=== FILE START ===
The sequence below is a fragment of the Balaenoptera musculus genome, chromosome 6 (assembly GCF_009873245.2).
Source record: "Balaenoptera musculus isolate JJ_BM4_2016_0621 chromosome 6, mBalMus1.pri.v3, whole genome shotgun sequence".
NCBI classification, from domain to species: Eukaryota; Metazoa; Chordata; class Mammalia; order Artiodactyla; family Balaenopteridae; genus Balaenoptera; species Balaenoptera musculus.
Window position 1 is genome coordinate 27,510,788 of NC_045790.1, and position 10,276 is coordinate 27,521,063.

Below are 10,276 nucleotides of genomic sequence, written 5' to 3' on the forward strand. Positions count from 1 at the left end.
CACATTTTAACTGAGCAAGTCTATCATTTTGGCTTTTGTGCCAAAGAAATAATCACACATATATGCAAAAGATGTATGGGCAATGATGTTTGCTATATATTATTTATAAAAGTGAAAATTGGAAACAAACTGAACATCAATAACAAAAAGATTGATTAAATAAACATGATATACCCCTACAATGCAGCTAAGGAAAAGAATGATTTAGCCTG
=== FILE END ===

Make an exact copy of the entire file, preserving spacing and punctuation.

The sequence below is a fragment of the Balaenoptera musculus genome, chromosome 6 (assembly GCF_009873245.2).
Source record: "Balaenoptera musculus isolate JJ_BM4_2016_0621 chromosome 6, mBalMus1.pri.v3, whole genome shotgun sequence".
NCBI classification, from domain to species: Eukaryota; Metazoa; Chordata; class Mammalia; order Artiodactyla; family Balaenopteridae; genus Balaenoptera; species Balaenoptera musculus.
Window position 1 is genome coordinate 27,510,788 of NC_045790.1, and position 10,276 is coordinate 27,521,063.

Below are 10,276 nucleotides of genomic sequence, written 5' to 3' on the forward strand. Positions count from 1 at the left end.
CACATTTTAACTGAGCAAGTCTATCATTTTGGCTTTTGTGCCAAAGAAATAATCACACATATATGCAAAAGATGTATGGGCAATGATGTTTGCTATATATTATTTATAAAAGTGAAAATTGGAAACAAACTGAACATCAATAACAAAAAGATTGATTAAATAAACATGATATACCCCTACAATGCAGCTAAGGAAAAGAATGATTTAGCCTG